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 Post subject: Re: Nafha Success story
PostPosted: May 11th, 2012, 9:17 am 

Joined: June 8th, 2010, 7:12 am
Posts: 6912
Location: Hesperia, California.
I agree... very much appreciated. It would almost seem that there is an intergrade zone from K Plat/Tehtch from Northern--> Southern clades, with rather than a mixing of phenotypes, there is a gradient (or distribution curve) of percentage of boas expressing the two phenotypes. very interesting. thx again... jim


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 Post subject: Re: Nafha Success story
PostPosted: May 11th, 2012, 11:00 am 

Joined: June 7th, 2010, 12:14 pm
Posts: 251
RobertH:
I sent Gary Nafis a copy of my post on the forum in case he wished to revise his treatment of the distribution of the SRB and NRB populations.

Here is part of my message to Gary:
"Not certain from where you obtained that information. CDFG once had the SRB as occurring on Mt. Pinos, the Tehachapi Mt., and I believe the southern Greenhorn Mts. and possibly Breckenridge Mt.---- all of which was in gross error. If your source was from some CDFG site, that should have been changed a few years ago as I informed the individual in charge in Sacramento of those errors and she indicate she would have it corrected."

Richard F. Hoyer


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 Post subject: Re: Nafha Success story
PostPosted: May 11th, 2012, 11:52 am 

Joined: June 7th, 2010, 12:14 pm
Posts: 251
After our great day in the Tehachapi Mts. of the Tejon Ranch on May 6th, that evening I headed back towards Oregon. On my way home on the 7th, I stopped at my boa sites in the mountains east of Ashland, Oregon and came away with 20 boas, all found under A/C on rock outcrops. I am now just beginning to examine those specimens most of which I hope are recaptures as such recaptures produce the best information.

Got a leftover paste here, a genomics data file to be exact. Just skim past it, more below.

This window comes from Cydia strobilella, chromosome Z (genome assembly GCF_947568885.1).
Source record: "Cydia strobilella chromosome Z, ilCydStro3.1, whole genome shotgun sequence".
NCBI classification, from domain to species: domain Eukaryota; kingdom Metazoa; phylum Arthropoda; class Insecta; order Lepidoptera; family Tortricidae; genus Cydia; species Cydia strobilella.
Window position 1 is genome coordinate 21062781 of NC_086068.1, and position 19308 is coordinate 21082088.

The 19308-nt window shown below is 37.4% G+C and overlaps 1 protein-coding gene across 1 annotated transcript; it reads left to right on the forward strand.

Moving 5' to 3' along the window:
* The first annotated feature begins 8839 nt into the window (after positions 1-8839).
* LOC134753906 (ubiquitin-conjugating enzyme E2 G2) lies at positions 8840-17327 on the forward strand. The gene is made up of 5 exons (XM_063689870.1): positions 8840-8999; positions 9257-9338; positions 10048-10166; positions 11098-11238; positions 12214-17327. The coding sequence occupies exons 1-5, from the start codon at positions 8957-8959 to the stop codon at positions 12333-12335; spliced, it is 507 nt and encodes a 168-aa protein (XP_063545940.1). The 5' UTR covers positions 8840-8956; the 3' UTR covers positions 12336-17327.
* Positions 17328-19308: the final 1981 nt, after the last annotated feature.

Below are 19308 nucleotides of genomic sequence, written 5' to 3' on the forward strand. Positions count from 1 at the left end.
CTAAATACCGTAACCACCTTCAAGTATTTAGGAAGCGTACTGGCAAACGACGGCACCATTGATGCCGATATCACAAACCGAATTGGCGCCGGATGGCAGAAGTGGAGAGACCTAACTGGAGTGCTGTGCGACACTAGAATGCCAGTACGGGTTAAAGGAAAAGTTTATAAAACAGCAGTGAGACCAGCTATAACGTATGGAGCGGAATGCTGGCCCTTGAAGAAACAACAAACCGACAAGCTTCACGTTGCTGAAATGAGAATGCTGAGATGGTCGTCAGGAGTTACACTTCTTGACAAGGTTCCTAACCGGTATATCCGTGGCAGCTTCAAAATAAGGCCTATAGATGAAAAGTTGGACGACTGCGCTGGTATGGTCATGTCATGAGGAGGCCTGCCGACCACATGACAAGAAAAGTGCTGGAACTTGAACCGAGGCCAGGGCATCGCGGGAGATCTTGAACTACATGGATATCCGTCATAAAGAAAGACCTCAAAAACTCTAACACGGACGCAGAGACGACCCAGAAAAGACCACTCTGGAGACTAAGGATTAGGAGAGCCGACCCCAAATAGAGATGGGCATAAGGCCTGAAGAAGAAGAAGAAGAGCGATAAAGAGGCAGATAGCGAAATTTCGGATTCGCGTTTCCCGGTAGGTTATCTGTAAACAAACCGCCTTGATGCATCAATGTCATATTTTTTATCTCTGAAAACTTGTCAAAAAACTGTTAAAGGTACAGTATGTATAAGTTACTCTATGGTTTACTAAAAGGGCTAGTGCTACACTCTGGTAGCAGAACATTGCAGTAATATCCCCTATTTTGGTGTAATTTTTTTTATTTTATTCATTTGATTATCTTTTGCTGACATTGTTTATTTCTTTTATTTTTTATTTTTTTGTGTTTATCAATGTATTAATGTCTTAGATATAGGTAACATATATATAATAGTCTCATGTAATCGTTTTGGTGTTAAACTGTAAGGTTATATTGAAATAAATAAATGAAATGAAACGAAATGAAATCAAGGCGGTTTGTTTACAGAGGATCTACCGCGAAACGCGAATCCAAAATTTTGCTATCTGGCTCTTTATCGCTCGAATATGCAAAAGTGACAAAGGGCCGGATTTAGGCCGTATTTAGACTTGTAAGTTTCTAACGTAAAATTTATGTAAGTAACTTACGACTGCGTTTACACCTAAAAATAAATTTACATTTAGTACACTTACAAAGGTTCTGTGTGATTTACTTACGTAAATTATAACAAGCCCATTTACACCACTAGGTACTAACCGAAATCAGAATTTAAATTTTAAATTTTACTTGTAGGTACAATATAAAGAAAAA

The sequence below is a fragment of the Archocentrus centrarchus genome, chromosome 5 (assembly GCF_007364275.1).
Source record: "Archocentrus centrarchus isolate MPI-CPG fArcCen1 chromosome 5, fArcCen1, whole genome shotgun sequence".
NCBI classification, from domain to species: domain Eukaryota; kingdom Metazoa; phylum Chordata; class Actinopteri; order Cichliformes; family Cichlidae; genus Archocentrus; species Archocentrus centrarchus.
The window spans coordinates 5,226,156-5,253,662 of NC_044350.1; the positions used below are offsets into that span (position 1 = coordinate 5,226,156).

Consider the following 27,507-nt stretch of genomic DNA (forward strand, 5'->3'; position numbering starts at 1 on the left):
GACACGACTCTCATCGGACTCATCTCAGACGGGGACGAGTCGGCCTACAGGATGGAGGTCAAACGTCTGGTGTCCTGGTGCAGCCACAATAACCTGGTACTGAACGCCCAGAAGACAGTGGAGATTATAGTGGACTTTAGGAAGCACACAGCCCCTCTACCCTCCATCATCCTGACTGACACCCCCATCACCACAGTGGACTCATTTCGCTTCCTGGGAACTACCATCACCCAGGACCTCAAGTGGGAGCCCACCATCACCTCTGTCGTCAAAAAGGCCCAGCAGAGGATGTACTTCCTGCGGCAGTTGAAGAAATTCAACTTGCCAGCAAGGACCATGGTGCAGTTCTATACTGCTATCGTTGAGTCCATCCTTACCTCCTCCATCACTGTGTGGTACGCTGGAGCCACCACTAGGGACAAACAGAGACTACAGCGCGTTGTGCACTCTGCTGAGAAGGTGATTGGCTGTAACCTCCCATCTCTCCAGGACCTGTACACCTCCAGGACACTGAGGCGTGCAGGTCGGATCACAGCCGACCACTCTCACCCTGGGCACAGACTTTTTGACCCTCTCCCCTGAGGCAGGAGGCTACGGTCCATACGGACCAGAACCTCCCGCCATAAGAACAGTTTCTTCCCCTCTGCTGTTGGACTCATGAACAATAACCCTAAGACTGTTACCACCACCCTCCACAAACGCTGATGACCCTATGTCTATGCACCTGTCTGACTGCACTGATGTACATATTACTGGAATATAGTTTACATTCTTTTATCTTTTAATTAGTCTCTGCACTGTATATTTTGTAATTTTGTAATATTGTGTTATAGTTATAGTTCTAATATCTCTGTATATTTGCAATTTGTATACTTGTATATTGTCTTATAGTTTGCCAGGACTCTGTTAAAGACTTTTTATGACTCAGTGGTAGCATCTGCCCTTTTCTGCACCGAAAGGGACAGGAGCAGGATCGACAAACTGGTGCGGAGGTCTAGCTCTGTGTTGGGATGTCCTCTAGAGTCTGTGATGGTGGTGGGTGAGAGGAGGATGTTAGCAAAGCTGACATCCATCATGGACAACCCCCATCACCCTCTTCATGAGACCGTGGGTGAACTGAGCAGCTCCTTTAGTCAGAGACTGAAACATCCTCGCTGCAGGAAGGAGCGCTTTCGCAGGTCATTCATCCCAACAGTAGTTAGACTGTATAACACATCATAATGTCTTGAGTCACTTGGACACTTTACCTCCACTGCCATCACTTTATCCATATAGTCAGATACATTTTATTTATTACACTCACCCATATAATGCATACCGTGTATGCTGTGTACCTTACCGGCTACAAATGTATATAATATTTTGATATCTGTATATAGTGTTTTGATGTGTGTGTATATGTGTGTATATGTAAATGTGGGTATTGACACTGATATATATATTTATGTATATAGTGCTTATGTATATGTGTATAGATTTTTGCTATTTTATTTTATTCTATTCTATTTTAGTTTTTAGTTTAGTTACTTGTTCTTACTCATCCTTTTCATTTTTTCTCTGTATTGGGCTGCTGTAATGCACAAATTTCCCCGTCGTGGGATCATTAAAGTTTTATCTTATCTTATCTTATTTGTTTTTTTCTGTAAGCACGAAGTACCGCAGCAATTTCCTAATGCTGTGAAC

The first specimen was a female I had originally captured on 9-28-97 and which had been recaptured in 2005, 2006, 2010 and 2011. She was a subadult of 16 3/4 inches when first captured and is now 24 3/8 inches. I automatically knew the specimen was a recapture as she possessed the scar on the right dorsal side of her tail where I removed a tissue sample back in 1997. A very nice find but not all that unusual.

The second specimen I just examined had no scar so possibly was a new capture. But I went through my data sheets for that particular site and received a great surprise as she too is a recapture. She was first captured on 6-7-98 as an 8 7/8 inch juvenile. My notes indicate she had been born the year before. There was no scar as I generally do not remove tissue
from such small and fragile specimens.

The big surprise is that I haven't seen this boa since she was first captured and thus there as been a lapse of 14 years in-between her initial in recent captures. I believe that represent the longest gap I have experience with this species. She is now 22 1/4 inches in total length which along with data from other recaptures like the one above, provides basic information on the growth of the species at this mountainous site.

Richard F. Hoyer.


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 Post subject: Re: Nafha Success story
PostPosted: May 11th, 2012, 5:13 pm 
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Joined: June 7th, 2010, 10:07 am
Posts: 151
Location: Earth
Thanks for setting me straight Richard. I have changed my range maps and descriptions. I was following the distribution used by the California Dept. of Fish and Game who call the Mt. Pinos boas C. b. umbratica. That was from a 2004 report that I showed you which you have since told me is full of mistakes and which should have been updated. Maybe it has been and I haven't yet found it. Finding the most recent information regarding the distribution of protected species on their web site is difficult, since it seems every report they have ever published shows up on a search. I will try to contact their biologists to find out what their current position is.

In the mean time, as we discussed last week, now that Charina has been confirmed from San Luis Obispo County, there are two huge gaps in its range north and south of SLO. Maybe someone from NAFHA can find some and help to fill in those gaps...


Richard F. Hoyer wrote:
RobertH:
I sent Gary Nafis a copy of my post on the forum in case he wished to revise his treatment of the distribution of the SRB and NRB populations.

Here is part of my message to Gary:
"Not certain from where you obtained that information. CDFG once had the SRB as occurring on Mt. Pinos, the Tehachapi Mt., and I believe the southern Greenhorn Mts. and possibly Breckenridge Mt.---- all of which was in gross error. If your source was from some CDFG site, that should have been changed a few years ago as I informed the individual in charge in Sacramento of those errors and she indicate she would have it corrected."

Richard F. Hoyer